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Backfill soil behaves differently than the non-excavated, "virgin soils" farther away from the foundation. Backfill soil typically absorbs more water and expands more, exerting pressure against the foundation.
Straight Talk About Foundation Soils
The soils around your foundation can put a lot of pressure on your foundation walls! The amount of pressure will vary depending three factors:
Since foundation walls are designed to support loads from above rather than lateral (sideways) loads, expanding soil can cause foundation problems.
When the pressure from outside the basement walls is greater than the wall can handle, the wall will begin to crack, bow, and push inwards.
Factors such as expansive clays, hydrostatic pressure, and freezing water can create too much stress on basement walls, causing them to push forward and even collapse entirely over time.
We can stop expansive foundation soils from damaging your foundation! Call us for a free foundation repair estimate today!
We serve Sicklerville, Vineland, Clementon, Coatesville, Downingtown, Havertown, Radnor Township, Drexel Hill, Wayne, Chester Springs, West Chester, Blackwood, Philadelphia, Bridgeton, Sewell, Absecon, Marlton, Cherry Hill, Cape May, Pleasantville, Manchester Township, Ocean City, Ventor City, and many nearby areas in New Jersey and Pennsylvania.
As water builds up in the soils around your foundation, hydrostatic pressure increases against your basement walls, potentially leading to damage.
When your home was being built, contractors had to dig a big hole in the ground. This was created to make space for your basement. They dug up mounds of the hard-packed earth that was there -- some of which may have laid there untouched for hundreds of years or more.
As foundation walls and house framing were completed, the empty space around the foundation needed to be filled. Contractors typically backfill foundation walls using some of the excavated soil that was removed to make room for the basement.
The excavation process breaks up and loosens the soil. Because of this, backfill soils will always be more permeable, or water-absorbent than the hard-packed earth beyond.
When it rains, the water will collect in the backfilled soils, exerting hydrostatic pressure against foundation walls. This is known as the "clay bowl effect".
Wet foundation soils have a number of possible ill effects on the soils. By adding water to soils, you can cause them to expand, add weight to the soil, and ultimately lead to enormous pressure on the foundation walls.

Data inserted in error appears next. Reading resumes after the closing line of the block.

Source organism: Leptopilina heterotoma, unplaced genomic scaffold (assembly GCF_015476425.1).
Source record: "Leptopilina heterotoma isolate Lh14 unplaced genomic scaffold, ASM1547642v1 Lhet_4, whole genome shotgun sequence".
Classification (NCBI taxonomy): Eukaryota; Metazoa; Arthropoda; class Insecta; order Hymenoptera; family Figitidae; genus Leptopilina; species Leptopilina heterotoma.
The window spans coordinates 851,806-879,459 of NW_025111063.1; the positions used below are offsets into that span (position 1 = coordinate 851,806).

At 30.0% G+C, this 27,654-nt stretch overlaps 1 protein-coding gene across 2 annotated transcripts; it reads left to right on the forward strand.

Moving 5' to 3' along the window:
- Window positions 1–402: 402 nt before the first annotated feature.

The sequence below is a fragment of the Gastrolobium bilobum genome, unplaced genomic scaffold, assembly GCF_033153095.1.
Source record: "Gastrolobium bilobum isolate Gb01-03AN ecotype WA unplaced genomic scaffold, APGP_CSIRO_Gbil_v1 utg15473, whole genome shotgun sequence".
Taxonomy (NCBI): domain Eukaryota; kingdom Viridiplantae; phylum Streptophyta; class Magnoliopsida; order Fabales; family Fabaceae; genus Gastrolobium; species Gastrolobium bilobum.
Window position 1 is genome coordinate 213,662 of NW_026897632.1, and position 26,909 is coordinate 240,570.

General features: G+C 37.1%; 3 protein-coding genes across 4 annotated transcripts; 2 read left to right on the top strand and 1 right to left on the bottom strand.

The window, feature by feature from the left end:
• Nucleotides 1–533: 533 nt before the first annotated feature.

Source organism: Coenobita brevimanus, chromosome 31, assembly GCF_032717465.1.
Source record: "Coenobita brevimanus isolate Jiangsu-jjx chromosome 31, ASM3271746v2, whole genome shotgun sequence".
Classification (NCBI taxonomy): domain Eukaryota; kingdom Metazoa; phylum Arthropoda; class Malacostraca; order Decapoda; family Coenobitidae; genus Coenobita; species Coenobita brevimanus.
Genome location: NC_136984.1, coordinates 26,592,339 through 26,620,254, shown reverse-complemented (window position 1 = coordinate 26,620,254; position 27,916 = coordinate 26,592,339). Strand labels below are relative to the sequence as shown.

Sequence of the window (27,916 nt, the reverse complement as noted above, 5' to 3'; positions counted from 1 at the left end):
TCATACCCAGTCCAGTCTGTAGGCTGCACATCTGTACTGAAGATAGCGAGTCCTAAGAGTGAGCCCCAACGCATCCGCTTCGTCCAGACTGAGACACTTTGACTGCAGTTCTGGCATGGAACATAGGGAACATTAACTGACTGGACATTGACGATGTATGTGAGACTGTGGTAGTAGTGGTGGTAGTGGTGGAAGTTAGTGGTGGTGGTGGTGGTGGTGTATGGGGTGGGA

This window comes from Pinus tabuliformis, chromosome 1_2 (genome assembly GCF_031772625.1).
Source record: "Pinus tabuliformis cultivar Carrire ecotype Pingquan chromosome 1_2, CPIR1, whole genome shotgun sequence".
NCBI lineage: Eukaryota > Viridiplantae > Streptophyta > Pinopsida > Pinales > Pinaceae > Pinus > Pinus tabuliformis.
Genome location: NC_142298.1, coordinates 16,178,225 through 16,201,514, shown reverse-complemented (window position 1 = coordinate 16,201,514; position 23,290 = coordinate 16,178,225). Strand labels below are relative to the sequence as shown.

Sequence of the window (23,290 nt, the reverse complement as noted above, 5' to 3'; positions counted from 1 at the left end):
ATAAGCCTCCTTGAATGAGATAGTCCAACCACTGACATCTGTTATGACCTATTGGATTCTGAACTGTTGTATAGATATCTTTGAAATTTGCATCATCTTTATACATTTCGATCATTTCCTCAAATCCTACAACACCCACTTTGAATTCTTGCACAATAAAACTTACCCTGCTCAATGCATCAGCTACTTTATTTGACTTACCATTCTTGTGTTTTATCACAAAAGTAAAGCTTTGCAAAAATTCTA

Wet soils can lead to foundation damage in these three ways:
While sandy soils remain stable as water passes through them, soils rich in clay undergo significant changes based on their moisture content.
When clay type soils dry out, they shrink significantly -- so much that the ground can become covered with cracks. But after a heavy rain, the cracks are gone and the soil is fully saturated with water.
Because clay soil absorbs so much water, it expands during wet weather. Expansive clay soils can put enormous pressure on your basement or foundation walls. When the pressure becomes more than the wall can handle, the wall will begin to push inwards.
Hydrostatic pressure is the pressure exerted by a fluid due to the force of gravity.
To understand how hydrostatic pressure can damage foundation walls, imagine how much heavier soil becomes when it's soaked with water. When the weight of water is added to the weight of the soil, you've got much greater pressure pushing against a foundation wall.
Hydrostatic pressure effectively amplifies soil pressure against a foundation wall. When pressure exceeds the foundation wall's ability to withstand it, the wall will begin to bow, buckle, tilt inward at the top, or move inwards at the bottom.
More about bowing, buckling walls.
More about our foundation wall repair system.
In areas with cold winter climates, frost heaving can sometimes put enough pressure on foundation walls to make them fail.
When water turns to ice, its volume increases by about 9%. If wet soil experiences a deep freeze, the wedging or heaving force that results can be extremely powerful.
Frost heaving can put literally thousands of pounds of force against your foundation walls, causing cracks, bowing, and heaving.
More about foundation heaving.
More about wall cracks.
When your foundation is showing signs of bowing, buckling walls or any other foundation issues, we at Dry Guys Basement Systems are the contractors you're looking for. As a locally owned and operated foundation repair company, we've been working with soils in your neighborhood since we first opened our doors for business.
We'd like to offer you a free, no-obligation foundation repair estimate to help you identify the problems you're facing with your foundation -- and what it might take to fix them. To schedule an appointment with us, call or e-mail us today!
We're proud to serve Sicklerville, Vineland, Clementon, surrounding areas such as Blackwood, Philadelphia, Bridgeton, Sewell, Absecon, Marlton, Cherry Hill, Coatesville, Downingtown, Havertown, Radnor Township, Drexel Hill, Wayne, Chester Springs, West Chester, Hammonton, Ocean City, Voorhes, Magnolia, Moorestown, Medford, Lakewood, Haddonfield, Toms River, Cherry Hill, Bordentown, and many nearby locales in NJ and PA.
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